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11. The exiles who returned

11-1 Ezekiel’s Temple: Based Upon Solomon’s Temple || 11-2 The Nature Of Prophecy || 11-2-1 Conditional Prophecy || 11-2-2 Human Response || 11-2-3 Tyre in Ezekiel 26 || 11-2-4 Delayed Prophecies || 11-2-5 Prophecies With Changed Fulfillment || 11-2-6 The Nature Of Prophecy || 11-3 Command More Than Prediction || 11-4 The Contemporary Relevance Of Ezekiel's Temple || 11-5 The Restoration: Potential Kingdom Of God || 11-6 The Potential And The Reality || 11-6-1 The Weakness Of Judah Under Nehemiah || 11-6-2 Isaiah's Prophecies Of Restoration || 11-6-3 Jeremiah's Restoration Prophecies || 11-6-4 Ezekiel's Restoration Prophecies || 11-6-5 The Cherubim And The Restoration || 11-6-6 Zechariah's Restoration Prophecies || 11-6-7 The Restoration Psalms || 11.7 “The prince" in Ezekiel || 11-7-1 " The prince" : Potential Messiah || 11-7-2 Zerubabbel- Potential Messiah? || 11.8 The Potential For The Surrounding World || 11-8-1 Haggai 2 || 11-8-2 Meshech And Tubal || 11-8-3 Joel Chapter 3 || 11-9 Different Sequences Of Prophetic Fulfillment || 11-10 Zechariah And Malachi: More Chances || 11-11 The Returned Exiles

11.11 The Returned Exiles

It has been demonstrated that the record of the exile from the land is framed in terms of the exile from Eden; the offer of return to the land is therefore an offer of paradise restored, fellowship with God renewed- for those who wanted it. Let’s remember that the exiles were symbols of us. We in this life are passing through “the time of our exile” (1 Pet. 1:17 RSV). Paul exhorts us to pray for kings and governors, in the very language of the LXX in Ezra 6:10 about the returnees praying in the new temple for the kings of Babylon. They were commanded to spread the knowledge of Israel’s God to all in the dominion of Babylon (Ezra 7:25 LXX), and thus they would have fulfilled Isaiah’s prophecies about the spreading of the Gospel to all peoples. Yet we have a similar commission, which we must take heed to live up to; for the exiles who returned became so caught up with their own lives that they again failed to be a light to the nations. The restoration command to the exiles in Babylon to arise and shine, as their light had come (Is. 60:1) went unheeded by them; they preferred to stay in Babylon. And yet this is reapplied to us in Eph. 5:14.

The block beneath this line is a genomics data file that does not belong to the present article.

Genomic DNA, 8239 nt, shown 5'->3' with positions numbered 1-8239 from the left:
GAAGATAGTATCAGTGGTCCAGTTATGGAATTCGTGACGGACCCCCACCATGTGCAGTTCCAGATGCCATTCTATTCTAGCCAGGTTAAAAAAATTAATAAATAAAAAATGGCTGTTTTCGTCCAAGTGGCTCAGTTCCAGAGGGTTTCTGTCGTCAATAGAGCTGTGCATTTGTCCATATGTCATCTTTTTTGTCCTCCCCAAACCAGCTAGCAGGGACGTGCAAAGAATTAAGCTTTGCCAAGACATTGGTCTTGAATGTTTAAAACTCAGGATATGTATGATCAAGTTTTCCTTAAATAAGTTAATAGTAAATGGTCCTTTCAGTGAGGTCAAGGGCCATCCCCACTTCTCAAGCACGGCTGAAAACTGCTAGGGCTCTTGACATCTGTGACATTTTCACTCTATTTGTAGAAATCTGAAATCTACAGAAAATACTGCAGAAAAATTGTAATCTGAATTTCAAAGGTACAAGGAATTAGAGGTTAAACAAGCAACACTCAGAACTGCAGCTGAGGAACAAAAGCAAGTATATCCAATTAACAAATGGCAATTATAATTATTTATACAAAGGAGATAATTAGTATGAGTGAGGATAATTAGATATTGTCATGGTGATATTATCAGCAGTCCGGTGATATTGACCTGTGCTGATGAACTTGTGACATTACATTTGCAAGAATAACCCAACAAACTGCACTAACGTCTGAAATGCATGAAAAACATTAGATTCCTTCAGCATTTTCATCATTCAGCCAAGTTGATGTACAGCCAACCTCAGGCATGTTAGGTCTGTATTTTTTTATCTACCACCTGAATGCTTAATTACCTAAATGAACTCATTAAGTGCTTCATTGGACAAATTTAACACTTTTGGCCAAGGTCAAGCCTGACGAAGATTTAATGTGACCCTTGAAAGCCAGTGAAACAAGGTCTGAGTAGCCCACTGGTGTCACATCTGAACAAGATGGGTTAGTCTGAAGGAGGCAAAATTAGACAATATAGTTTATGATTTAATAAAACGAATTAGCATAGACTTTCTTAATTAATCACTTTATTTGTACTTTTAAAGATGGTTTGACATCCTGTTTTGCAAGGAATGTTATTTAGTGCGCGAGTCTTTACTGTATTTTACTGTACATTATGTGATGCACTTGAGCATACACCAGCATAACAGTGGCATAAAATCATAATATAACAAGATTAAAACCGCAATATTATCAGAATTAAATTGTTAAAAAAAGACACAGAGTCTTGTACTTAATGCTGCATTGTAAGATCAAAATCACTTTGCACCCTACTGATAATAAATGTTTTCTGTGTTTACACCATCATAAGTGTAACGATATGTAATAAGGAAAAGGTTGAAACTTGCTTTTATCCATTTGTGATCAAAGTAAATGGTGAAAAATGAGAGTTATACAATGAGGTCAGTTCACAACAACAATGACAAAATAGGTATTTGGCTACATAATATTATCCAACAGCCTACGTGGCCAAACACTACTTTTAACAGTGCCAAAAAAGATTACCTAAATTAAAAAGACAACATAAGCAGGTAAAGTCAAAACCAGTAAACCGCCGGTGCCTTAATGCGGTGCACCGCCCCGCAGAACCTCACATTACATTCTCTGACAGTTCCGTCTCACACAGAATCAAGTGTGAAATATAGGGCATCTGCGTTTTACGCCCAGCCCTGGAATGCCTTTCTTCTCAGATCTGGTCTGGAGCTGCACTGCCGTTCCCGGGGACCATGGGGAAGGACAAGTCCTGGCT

Time and again the Lord Jesus reapplies the language of the restoration from Babylon to what He is doing to all men and women who heed His call to come out from the world and follow Him. The ideas of bringing His sheep, "other sheep of mine", who will hear His voice and form one flock under one shepherd (Jn. 10:16)- all these are rooted in the restoration prophecies (Ez. 34; Ez. 37:21-28; Jer. 23:1-8; Jer. 31:1-10). When the Lord spoke of His people as being raised up put of the stones, as living stones, He surely had Neh. 4:2 in mind- where the stones of Zion are described as reviving, coming alive, at the restoration. The second coming is to be the restoration again of the Kingdom to Israel (Acts 1:6), as if the first restoration is to be understood as a type of that to come. When the Lord speaks of a change of yokes for the weary and a granting of rest in Him (Mt. 11:28-30), He is using terms taken from Isaiah’s restoration prophecies. The offer of rest was rejected by the exiles then; but is taken up now by all who accept Christ, realizing that they are in the same state as the exiles in Babylon. “Come out from among them and be ye separate” (2 Cor. 6:17) is picking up the language of Is. 48:20; 52:11; Jer. 50:8; Zech. 2:7 concerning the return of the exiles from Babylon. The edict of Cyrus for the Jews to return to the land is in a sense pointing forward to God’s command to us to leave the spirit of Babylon, the Gentile world, and go up to do His work. The returned exiles are us. Those who left Babylon did so of their own freewill (Ezra 7:13), and yet providential events stirred up their spirits to do this (Ezra 1:5); and the way was prepared in miraculous way. And so it is for us, in our exodus from this world and from the flesh. Judah in Babylon were as captives in the prison cell, waiting to be released and return to their land, according to Isaiah’s images. And these pictures are picked up and applied to all who know the redemption and restoration of Christ. There in Babylon they were as the vine tree, burned up and fit for no work; and yet, still used to perform God’s work, by grace alone (Ez. 15:5). And these men were truly types of us. Sitting there in captivity, God offered His people a new covenant (Ez. 11:19,20,25 cp. Heb. 10:16); they could have one mind between each other, and a heart of flesh. But Israel would not, and it was only accepted by those who turned to Jesus Christ. Their being of “one heart” after baptism (Acts 4:32) was a direct result of their acceptance of this same new covenant which Judah had rejected. In the hearing of offer of the new covenant, we are essentially in the position of those of the captivity, hearing Ezekiel’s words, and deciding whether or not to remain in cushy Babylon, or make a painful and humanly uncertain aliyah to Zion.